06 January 2010

A Look at Fire Safety In Russia from the 10th Floor

St Petersburg 001
December Courtyard SPB

A Little Bit of Chaos…

I’m accustomed to chaotic apartment life  and resulting safety issues in Russia.

When our powered failed at New Year's, we looked in the hallway to see if our neighbors had noticed.  All we saw was black.  I remembered we have no emergency corridor lights, and I started thinking.... about fire safety in our building.  Maybe it wasn't much better than what existed in Perm, where so many people died from smoke, fire, and confusion. 

A high-rise according to most architects is from 6 to  38 floors.  We live on the 10th of a 12 floor apartment completed in 1988.

Almost all Russians in cities live in large apartment complexes.    Urban living is still a magnet drawing people from villages, and from the stans… countries of the former Soviet Central Asia.

Meanwhile, back in the States

Americans usually live in single family detached homes.  Many of them have had little or brief apartment experience. 

I grew up in Maplewood NJ, an attractive suburb of Newark and New York City,  in a home that was built in 1910 but in good repair. Three times I lived in garden apartments, never more than two floors, and once for five months in the high-rise Weequahic Towers in Newark NJ.

Comfortable apartment in an unnecessarily unsafe building…

Our apartment in St Petersburg was built quickly, not always accurately, and sometimes with poor quality materials.  The result is a prematurely aged building, with fire related hazards… bad pipes, poor wiring, cluttered hallways… and with lackluster upkeep.

Most apartments within our building are great places to live.  Russians like to shut their doors and forget the many problems on the street.  Our apartment is relatively spacious, clean, nicely decorated and has a homey atmosphere. 

An American interest in appearances… 

As a typical American I cared about the outside appearance of my home or office.  Russians often don’t have this mind set… the exteriors of some stores, even the dentist’s office, look terrible to my eyes and cry for repair and paint.

In America, entrance ways to apartments are a form of advertisement.  In Russia of the late 80’s housing was in short supply, so there was no need to build attractive vestibules. 

We have the main entrance on Cizova Prospect and another from the courtyard.  Upon entering, there are two elevators in a darkened hallway.  It’s a rule of life here to never have all ceiling lights on… what works or has bulbs will do… so most corridors are predictably dimly lighted.

The elevators do not raise confidence…

Our elevators squeal, groan,  but slowly get people to their floors.  Often one is out of repair or being filled by someone during repairs or moving. 

The grid floor in the larger elevator was swiped a while ago.  Now both lifts are vandalized, marked, and uninspiring.  Recently a new Internet service put small face mirrors with their name on the walls of each elevator, a welcome improvement.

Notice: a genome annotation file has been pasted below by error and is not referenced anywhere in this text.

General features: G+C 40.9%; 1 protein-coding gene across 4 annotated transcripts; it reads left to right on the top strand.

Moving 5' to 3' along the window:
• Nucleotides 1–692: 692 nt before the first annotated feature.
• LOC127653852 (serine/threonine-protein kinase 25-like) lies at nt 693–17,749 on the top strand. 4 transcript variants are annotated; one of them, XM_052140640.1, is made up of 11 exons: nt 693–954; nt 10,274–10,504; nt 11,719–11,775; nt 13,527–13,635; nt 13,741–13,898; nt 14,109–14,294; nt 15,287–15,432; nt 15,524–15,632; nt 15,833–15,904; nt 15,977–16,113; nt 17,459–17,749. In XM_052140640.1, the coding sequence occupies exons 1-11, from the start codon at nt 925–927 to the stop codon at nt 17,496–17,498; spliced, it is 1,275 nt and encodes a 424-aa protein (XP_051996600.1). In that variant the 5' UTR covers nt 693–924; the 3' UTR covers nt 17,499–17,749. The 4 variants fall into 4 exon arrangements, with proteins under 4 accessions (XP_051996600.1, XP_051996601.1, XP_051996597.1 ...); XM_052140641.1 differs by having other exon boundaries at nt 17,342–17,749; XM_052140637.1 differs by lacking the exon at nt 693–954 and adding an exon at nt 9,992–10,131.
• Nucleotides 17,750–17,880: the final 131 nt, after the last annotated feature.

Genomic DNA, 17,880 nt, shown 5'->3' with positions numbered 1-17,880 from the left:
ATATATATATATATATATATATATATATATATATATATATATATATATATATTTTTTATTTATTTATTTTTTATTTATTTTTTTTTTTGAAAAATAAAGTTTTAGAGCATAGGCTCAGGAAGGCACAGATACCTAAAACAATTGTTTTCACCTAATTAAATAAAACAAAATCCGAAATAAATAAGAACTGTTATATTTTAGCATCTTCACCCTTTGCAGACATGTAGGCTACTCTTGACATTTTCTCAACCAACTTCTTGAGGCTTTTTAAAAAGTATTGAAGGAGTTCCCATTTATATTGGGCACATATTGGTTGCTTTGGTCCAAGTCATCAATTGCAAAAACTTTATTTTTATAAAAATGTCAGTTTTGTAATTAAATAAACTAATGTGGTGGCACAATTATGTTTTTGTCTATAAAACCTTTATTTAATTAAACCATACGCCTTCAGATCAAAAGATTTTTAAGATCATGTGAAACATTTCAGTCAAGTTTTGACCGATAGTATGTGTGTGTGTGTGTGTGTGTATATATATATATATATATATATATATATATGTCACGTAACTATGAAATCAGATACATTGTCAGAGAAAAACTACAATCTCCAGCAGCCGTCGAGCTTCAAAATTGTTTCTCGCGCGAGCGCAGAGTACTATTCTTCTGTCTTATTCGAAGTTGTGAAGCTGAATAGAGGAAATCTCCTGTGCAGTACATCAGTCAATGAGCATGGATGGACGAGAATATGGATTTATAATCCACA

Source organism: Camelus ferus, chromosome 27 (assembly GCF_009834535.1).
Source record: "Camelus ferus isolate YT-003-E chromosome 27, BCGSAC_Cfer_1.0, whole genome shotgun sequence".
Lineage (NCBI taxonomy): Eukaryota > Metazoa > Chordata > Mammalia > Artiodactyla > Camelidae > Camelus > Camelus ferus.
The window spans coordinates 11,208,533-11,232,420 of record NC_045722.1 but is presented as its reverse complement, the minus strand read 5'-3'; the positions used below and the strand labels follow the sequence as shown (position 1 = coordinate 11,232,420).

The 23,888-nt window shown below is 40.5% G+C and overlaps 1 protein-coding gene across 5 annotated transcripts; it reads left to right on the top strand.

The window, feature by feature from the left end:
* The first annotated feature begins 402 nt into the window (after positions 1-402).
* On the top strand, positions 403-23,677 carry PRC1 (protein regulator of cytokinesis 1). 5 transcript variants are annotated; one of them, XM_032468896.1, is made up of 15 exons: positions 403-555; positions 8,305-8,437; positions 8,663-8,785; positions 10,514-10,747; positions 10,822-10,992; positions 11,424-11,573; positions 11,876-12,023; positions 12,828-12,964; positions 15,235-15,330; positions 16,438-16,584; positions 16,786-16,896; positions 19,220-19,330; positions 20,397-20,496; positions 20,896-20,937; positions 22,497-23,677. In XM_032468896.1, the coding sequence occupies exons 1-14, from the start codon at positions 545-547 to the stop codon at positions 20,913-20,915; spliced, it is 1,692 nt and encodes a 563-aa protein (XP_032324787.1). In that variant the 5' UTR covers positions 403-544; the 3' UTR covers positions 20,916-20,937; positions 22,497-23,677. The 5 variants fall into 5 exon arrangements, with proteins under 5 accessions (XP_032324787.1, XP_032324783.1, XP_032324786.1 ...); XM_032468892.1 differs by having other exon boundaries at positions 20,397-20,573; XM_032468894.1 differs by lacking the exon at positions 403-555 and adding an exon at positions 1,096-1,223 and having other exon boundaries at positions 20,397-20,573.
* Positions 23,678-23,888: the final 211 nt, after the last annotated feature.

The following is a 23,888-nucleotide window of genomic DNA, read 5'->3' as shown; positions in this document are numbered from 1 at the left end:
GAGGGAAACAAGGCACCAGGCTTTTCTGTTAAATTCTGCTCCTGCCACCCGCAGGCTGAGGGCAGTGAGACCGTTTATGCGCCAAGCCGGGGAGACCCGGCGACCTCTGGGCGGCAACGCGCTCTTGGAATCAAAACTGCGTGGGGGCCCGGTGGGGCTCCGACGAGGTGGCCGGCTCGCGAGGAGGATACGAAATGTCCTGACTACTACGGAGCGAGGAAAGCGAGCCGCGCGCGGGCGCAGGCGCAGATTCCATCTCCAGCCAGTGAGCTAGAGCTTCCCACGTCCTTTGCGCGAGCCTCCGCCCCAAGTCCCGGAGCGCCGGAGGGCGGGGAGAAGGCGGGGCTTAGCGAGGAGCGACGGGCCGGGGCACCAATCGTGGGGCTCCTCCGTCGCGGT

Here too, there’s a lot of nothing… that is, there has never been a glass frame with inspection notations.  We  have inspectors, but like the police, we never or rarely see them. 

What do no inspection initials indicate?  To me it indicates probable corruption.  Enforcement people are sometimes known to look first for a bribe, and then maybe do some of their assigned work.  

Few are prepared for a fire…

Fire doors are often propped open to air out the corridors.  The vornikee, Tajiks, have good intentions but fire doors should be closed.  These workers clean the public spaces, get garbage out of the basement chute, keep the outside neat. 

There are no fire alarms, no fire drills,, no hallway smoke or fire detectors, no posted exit maps, many lights out on the stairs, the sprinkler system is a mystery  

Russians are the least safety conscious of Europeans. 

The mind set is…  If you worry too much about something it is more likely to  happen.  People  look to their top-down government to eventually fix or improve things. 

The statistics tell the story…

2008     USA                  3,400  fire deaths   
                Russia            15,165

2002-4 average         deaths/100,000
             USA                         1.39

2003-5 average
              Russia                10.64

I see that Fire Safety is compromised by …

  • apartments designed with just one exit
  • inadequate warning equipment
  • safety inspector corruption
  • a lackadaisical attitude
  • poor knowledge and incompetence
  • central fire companies, little local presence

The closest fire station to our address is miles away on a route overloaded with traffic.  Russians do not seem to worry about response time… medical, police, or fire.  

When we had a fire in our complex a few trucks drove slowly to the fire location.  The firemen sat for a while awaiting instruction, then stepped out and suited up.  They walked slowly to the entranceway.

Fire safety vigilance and public interest needs to improve…

I have never heard of a volunteer fire company in Russia.   Few would give money to help a fire station get a ladder truck.  

Charity, donation, and volunteer,  are rare words here.  The grass roots have withered.  Solving problems with local initiative is discouraged by popular culture and the government.

Maybe after the nightclub fire in Perm, Russia will be motivated to better control the factors that lead to killing fires.

We appreciate comments!

How safe is the building where you live?

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1 comment:

  1. When I used to live there (18 years ago), there were not even such a thing as fire safety -- crazy times of 90's. hope now is better


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